Be a man.
That’s not manly.
Are you man enough?
I want a real man.
We often hear these phrases when a male person’s manliness is explored. What is really in question here though? Is it his economic status? The size of his penis? His physical strength? His courage? His supposed lack of emotions? Whatever it may be, there are many misconceptions about masculinity. A “real” man is mostly described as fearless and tearless, a warrior.
Yes, it is a fact that most of the world’s soldiers are men. Military training, boys’ peer groups and media often promote a direct link between being a “real” man and the practice of dominance and violence. It is true that men are responsible for most violent crimes, largely due to the fact that men rather than women are central to the symbolism of violence in mass media, sports and political rhetoric.
It is clear, there are links between masculinity and violence. To recognize this is not to say that all men are violent, or that men are naturally violent – it is to discover masculinity and its effects on gender-based violence.
Pointing out issues about masculinity can be misunderstood. It may be seen as unfairly blaming men for all violence, or implying that women are inherently better people. On the contrary, it may be seen as a way of excusing violent men, since the behavior is attributed to masculinity, which many believe to be natural and unchangeable. The focus, however, should be on characteristics of socially constructed masculinity that lead men towards violence, and on the ideologies that reinforce aggressive behavior. This allows the focus to shift towards prevention of violence against women and the building of positive alternatives.
Violence against women is used as a “policing mechanism” to emphasize socially set gender roles, and to perpetuate gender-based inequality. There are structural and personal roots to gender-based violence. At the structural level it is grounded in Patriarchy; a system that positions men over women (and other men). At the personal level it is also based on pressures, fears and emotions that underlie many of the dominant forms of manhood adopted in different settings.
The biology of sex does not explain the issues; biological differences are just that, while social patters of violence require social explanations and solutions. Our understanding of masculinity must embrace economic production, power and authority, sexuality and emotions, and identities and communication. Eliminating violence against women and building a culture of peace requires change in masculinities. But it does not require men to be weak or incapable. On the contrary, violence often occurs because masculinity is constructed to make violence the easy option, or the only option considered. We must move towards a leadership that does not see violence as the only alternative. The leadership “inherent” to masculinity should be used to work towards gender equality rather than to further segregate the gender hierarchy.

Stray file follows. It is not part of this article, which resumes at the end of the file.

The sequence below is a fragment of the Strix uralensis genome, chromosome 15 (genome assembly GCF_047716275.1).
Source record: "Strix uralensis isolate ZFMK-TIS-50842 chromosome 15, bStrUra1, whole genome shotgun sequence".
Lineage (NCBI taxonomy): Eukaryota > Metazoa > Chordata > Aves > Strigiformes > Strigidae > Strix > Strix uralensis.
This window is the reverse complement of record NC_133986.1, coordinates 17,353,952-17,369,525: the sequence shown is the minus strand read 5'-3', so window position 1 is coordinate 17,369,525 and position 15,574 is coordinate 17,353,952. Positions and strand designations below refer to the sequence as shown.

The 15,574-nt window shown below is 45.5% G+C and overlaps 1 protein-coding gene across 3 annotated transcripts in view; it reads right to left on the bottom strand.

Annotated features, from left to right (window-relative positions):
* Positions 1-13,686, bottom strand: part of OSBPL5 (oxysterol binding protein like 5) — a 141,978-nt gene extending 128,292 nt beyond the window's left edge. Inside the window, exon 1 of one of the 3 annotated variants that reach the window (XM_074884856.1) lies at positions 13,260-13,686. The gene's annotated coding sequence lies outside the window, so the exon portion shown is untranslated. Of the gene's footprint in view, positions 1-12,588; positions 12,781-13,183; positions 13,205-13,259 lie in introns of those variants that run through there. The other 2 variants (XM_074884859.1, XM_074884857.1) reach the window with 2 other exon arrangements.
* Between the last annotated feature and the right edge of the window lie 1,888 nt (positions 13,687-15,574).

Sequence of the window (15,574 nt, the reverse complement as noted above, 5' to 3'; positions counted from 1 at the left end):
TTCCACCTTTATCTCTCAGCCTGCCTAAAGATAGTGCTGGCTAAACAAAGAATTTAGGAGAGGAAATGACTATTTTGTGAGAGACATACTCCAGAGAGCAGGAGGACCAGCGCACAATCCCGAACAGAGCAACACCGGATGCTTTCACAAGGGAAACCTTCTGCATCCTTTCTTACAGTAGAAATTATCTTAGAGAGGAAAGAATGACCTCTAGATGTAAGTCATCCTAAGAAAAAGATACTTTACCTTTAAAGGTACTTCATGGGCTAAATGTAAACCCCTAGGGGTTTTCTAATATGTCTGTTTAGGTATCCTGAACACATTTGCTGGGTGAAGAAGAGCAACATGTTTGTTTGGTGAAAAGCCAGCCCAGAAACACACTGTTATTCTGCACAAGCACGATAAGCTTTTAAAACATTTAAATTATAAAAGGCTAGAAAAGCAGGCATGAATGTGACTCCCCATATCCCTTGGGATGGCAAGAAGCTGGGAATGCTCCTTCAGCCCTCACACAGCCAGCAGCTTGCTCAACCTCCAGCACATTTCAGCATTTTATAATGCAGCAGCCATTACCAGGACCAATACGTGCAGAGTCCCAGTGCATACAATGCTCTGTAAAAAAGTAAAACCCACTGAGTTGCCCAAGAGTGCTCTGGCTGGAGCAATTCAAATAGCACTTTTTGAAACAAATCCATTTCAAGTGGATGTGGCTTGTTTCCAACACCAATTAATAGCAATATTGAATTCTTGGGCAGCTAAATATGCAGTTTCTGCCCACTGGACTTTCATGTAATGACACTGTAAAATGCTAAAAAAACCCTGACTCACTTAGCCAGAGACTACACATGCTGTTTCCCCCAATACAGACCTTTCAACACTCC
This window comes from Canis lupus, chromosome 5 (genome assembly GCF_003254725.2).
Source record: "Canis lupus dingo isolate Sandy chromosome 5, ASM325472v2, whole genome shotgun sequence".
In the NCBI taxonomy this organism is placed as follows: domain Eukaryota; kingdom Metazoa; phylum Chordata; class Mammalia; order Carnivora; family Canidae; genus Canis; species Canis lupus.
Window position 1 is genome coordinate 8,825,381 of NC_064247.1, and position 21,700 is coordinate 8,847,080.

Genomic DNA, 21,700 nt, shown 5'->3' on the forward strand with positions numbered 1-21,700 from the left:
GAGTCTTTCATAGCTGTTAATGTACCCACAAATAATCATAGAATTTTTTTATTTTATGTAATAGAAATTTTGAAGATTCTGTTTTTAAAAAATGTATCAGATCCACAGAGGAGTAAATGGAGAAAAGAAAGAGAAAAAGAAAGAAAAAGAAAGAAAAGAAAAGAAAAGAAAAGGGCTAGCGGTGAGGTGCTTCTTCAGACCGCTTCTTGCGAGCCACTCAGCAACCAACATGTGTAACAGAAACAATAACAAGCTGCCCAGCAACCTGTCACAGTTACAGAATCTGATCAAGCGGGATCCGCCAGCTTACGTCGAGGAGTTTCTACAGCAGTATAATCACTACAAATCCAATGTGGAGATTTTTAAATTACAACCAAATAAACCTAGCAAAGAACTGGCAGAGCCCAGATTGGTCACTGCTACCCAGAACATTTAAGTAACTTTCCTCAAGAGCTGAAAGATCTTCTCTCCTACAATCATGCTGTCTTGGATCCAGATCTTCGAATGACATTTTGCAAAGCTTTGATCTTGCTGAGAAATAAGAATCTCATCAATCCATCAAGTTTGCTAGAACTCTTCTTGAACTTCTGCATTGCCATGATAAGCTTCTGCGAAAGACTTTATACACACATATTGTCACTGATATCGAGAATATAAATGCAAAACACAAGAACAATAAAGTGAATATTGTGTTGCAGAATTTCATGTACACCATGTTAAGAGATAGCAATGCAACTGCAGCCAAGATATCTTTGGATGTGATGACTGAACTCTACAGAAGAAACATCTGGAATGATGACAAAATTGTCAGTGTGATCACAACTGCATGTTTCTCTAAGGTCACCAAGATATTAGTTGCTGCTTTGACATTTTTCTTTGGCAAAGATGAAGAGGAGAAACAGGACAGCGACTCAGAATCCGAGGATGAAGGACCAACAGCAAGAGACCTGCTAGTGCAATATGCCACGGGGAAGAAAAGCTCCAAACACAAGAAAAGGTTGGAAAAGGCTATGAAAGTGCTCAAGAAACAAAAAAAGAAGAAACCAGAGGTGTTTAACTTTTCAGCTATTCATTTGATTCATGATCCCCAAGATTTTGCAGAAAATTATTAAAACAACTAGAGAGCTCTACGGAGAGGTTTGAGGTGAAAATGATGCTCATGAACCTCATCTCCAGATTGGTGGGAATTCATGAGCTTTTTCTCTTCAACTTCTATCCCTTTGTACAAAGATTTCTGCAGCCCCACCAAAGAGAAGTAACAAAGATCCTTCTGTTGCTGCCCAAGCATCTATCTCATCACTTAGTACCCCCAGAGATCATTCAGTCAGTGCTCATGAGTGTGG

Education can open up a diversity of pathways, and allow boys and men to use a broader spectrum of their capacities; emotional, communicative, and political. Education can show boys and men a variety of ways of being a man, and allow them to experience this diversity. It can develop boys’ and men’s capacities for nonviolent action, training them in techniques of peace as they are now commonly trained in the techniques of combat.
An educational effort in this direction cannot work in isolation. It needs to be supported by action in other areas of life that will make greater diversity of experience possible for men, and nonviolent conduct easier for them. This means action to reduce gender hierarchies across the spectrum of social life, media, workplaces, and institutions.
Moving towards gender equality is an important part of the culture of peace as well. Cooperation and dialogue between women and men create new knowledge and positive change. Men’s groups should not pander to those who might attempt to emasculate them for fighting for gender equality. Media constantly emphasizes the “natural differences” between men and women. The fact is what men share with women – talents, languages, interests, institutions, and family – is far more than what divides them. As long as we focus on the mutual benefits and share the responsibilities, we will have the basis for a non-violent future.
Göktuğ was born and raised in Istanbul. He moved to the US during high school and was lucky enough to live in many awesome cities while earning his degree in gastronomy. Thirteen years later he’s back, living in southern Turkey near his family. He and Feminist Activist are currently living and loving on the beautiful Mediterranean Sea. He is very proud of his partner’s work towards gender equality.